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Nora von Waldstätten,
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Johanna ter Steege
Austria's 2009 Academy Awards official submission to Foreign-Language Film category. See more »
You should get married. A man needs a woman or he gets potty. You'll find one easily the way you work.
You think chopping wood impresses women?
They notice a man who can work. Won't be any different nowadays.
See more »
Revanche is a deliciously gritty neo-noir full of surprises, so many important ones that it is better not to go into too much detail about the plot. But as important as its clever narrative to the success of the film is its atmosphere, which has a contemporary and positively ethnographic precision, but builds on the traditional contrast between city and country. And there is another contrast: between two couples, an ex-con and a whore, and a cop and his wife who works in a shop. The first couple is on the edge of Vienna and the other lives in the country, but circumstances bring them together.
The action begins with Alex (Johannes Krisch) and his Ukrainian prostitute girlfriend Tamara (Irina Potapenko) in Vienna. Spielmann rubs our noses in the scummy world of a whorehouse on the outskirts of town, with its Eastern European sex workers and its slimy fat cat boss Konecny (Hanno Poeschl), for whom Alex works. Tamara speaks pidgin German, but she's not dumb, and when the boss offers her an upgrade to call girl in a flat, she knows it's trouble and resolves to run away with Alex. She owes a big debt, and he cooks up the robbery scheme so she can pay it off. He says it's going to work because he has a plan. He says that so many times we become certain it won't. But despite Rothkopf's tidy summary, the outcome isn't so simple. The bank robbery isn't botched, but it goes badly for Alex, and also for a cop named Robert "When people go to the city they become either arrogant or scoundrels. He's a scoundrel." So says Hauser (Johannes Thanheiser), Alex's grandfather, an old man failing in health who lives on a small farm. He exists outside the modern world almost completely, though he does drive a little old VW Bug. People don't think it's safe for him to still be on the road. When Alex goes to stay with Hauser, it seems almost that he's fallen off the map that includes the prostitutes and the scummy underside of Viennese life.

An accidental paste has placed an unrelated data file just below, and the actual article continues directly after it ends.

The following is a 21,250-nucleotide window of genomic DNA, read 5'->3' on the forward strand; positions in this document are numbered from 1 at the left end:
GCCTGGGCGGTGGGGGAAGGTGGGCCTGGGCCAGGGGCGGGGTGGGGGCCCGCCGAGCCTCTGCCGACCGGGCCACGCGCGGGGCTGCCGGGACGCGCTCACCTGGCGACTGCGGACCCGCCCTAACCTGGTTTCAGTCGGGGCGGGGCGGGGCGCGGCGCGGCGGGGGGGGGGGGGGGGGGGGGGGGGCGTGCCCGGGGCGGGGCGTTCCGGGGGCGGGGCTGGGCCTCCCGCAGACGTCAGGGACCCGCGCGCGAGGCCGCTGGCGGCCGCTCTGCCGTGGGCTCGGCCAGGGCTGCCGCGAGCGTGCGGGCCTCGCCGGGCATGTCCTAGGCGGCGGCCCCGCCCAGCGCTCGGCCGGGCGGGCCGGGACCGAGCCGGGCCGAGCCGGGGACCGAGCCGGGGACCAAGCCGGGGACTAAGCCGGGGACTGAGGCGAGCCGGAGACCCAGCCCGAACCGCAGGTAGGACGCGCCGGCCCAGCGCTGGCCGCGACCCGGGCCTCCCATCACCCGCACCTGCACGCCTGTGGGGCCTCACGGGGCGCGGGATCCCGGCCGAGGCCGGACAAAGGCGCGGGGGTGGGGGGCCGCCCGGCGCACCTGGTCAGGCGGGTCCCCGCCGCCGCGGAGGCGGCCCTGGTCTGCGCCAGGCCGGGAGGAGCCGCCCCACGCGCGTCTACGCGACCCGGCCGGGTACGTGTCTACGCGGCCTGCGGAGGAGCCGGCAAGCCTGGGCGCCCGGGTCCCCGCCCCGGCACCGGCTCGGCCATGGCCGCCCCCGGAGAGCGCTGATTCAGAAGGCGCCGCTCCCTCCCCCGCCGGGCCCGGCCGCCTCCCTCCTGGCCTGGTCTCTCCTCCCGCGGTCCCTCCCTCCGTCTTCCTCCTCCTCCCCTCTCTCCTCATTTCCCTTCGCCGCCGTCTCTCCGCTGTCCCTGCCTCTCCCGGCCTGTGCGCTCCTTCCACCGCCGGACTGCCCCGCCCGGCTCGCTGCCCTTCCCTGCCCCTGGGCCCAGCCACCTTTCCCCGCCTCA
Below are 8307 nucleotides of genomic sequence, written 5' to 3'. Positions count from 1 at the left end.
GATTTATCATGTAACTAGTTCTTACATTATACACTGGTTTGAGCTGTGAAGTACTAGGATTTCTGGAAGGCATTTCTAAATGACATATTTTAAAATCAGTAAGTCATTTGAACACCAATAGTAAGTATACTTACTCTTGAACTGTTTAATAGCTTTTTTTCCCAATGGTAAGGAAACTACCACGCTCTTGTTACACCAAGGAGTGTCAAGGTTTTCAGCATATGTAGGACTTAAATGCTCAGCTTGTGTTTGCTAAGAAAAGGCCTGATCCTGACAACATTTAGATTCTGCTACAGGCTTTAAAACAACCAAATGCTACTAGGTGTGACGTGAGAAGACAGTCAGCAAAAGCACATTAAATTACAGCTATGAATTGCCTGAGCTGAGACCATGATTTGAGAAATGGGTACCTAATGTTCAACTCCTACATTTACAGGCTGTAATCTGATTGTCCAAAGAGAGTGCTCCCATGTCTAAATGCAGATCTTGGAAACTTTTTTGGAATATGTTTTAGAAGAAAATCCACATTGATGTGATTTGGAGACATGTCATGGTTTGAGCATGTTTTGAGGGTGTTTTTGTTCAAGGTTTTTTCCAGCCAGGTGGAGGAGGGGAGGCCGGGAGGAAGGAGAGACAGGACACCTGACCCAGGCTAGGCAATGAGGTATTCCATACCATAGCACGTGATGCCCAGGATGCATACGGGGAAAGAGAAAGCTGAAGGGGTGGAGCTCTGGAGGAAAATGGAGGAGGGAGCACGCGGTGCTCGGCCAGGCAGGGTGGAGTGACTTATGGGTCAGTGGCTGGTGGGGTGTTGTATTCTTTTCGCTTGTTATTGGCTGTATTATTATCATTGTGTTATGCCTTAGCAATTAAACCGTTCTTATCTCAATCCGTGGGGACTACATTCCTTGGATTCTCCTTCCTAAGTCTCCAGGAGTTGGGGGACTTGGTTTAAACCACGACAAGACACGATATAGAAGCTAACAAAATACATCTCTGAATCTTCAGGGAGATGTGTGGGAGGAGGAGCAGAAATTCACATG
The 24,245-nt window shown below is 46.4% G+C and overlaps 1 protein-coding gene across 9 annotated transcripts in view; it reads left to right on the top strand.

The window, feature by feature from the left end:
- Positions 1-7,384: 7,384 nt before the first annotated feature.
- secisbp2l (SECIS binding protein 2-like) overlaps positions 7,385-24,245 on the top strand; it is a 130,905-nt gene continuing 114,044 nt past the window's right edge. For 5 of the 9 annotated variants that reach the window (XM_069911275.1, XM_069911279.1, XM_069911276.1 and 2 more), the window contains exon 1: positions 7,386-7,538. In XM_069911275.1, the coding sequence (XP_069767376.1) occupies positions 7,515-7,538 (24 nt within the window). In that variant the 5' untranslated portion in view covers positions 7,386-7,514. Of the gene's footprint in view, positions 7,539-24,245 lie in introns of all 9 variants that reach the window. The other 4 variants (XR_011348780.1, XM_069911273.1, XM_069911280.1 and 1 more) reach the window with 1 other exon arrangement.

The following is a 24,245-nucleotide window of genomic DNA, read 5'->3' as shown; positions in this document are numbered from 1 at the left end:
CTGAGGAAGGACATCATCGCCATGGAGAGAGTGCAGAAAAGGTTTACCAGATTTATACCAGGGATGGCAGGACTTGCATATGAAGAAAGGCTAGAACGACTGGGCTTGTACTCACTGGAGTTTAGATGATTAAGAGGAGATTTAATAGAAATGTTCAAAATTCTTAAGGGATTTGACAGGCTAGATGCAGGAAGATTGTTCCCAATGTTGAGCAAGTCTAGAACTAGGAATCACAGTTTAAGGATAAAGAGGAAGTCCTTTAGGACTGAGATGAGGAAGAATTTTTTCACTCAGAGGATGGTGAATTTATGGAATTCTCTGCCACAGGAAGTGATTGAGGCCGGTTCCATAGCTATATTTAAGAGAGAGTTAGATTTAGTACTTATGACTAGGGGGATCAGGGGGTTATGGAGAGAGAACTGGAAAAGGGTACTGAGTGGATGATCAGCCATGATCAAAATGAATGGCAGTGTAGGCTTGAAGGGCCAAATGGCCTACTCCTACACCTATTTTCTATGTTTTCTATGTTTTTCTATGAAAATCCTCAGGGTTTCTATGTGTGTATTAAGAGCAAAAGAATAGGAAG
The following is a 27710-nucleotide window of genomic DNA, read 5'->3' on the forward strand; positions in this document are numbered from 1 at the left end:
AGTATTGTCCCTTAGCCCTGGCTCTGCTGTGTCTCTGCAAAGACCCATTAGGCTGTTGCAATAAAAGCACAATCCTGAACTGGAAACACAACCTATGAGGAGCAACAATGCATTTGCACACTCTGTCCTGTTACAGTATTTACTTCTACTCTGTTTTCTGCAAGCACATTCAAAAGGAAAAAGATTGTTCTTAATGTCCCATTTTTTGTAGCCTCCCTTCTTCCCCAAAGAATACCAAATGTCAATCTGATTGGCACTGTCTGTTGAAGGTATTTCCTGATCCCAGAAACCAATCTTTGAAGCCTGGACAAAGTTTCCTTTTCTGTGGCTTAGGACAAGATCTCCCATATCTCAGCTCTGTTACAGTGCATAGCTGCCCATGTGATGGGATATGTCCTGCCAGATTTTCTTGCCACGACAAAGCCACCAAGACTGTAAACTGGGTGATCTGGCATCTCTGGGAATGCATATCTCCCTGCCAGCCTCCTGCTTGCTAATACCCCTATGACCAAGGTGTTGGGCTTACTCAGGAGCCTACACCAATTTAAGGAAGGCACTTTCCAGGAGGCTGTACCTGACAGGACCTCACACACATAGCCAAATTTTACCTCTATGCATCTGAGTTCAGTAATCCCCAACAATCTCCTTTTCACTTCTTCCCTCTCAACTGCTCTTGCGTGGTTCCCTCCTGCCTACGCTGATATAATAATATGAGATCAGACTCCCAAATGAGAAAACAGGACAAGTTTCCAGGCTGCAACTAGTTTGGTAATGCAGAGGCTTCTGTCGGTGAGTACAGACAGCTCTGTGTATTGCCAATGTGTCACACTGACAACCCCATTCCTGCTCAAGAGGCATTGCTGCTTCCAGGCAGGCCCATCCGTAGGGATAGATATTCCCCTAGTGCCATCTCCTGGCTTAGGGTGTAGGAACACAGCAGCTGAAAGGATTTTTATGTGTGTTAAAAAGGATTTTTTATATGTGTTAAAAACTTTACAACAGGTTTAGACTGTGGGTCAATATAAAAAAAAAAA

Alongside Alex's story is that of the policeman, Robert, who seems unable to give his wife Susanne (Ursula Strauss) a baby; too bad, because they both want one. They live in a nice modern house they've built, with help from friends, somewhere not too far from Alex's grandfather. In fact Susanne knows him.
"I'll give you one thing: you really are a hell of a worker," Hauser tells Alex. Alex hides out after the robbery by staying with his grandfather and cutting up a mountain of firewood. The work instinct unites the two men in spite of everything, and Hauser's declining health gives Alex another reason for staying around. He also has revenge in his heart for what's happened to Tamara. But things get complicated, people talk,and that changes.
Revanche builds on coincidence but in ways so rooted in gritty milieu and so gnarly and unexpected they really seem to emerge not from a writer's brainstorm but the downright mind boggling absurdity of real life. The word "revanche" can mean in German not only revenge, but also rematch--in short, a second chance. If Alex reaches a point where he can work out his salvation with diligence, it's much more quirky circumstance that gets him there than any pat change of heart. The satisfaction this film provides is delayed. It comes in the way it simmers and ripens after a viewing.
Martin Gschlacht did the excellent cinematography. The acting is strong and convincing, including that of the 83-year-old Thanheiser. With close to a dozen films under his belt, Spielmann, who also wrote the screenplay, is clearly at the top of his game. It will be a real shame if US theatrical audiences don't get to see Revanche on the big screen.
Revanche won the Europa Cinemas Label for best European film at the Berlinale, and has other awards, including two FIPRESCIs. It was a nominee for the Best Foreign Oscar. Shown as part of the Film Comment Selects series at Lincoln Center, New York, February 2009. "Revanche . . .has just been picked up for North American theatrical and home video distribution by art film distributor Janus and the Criterion Collection.
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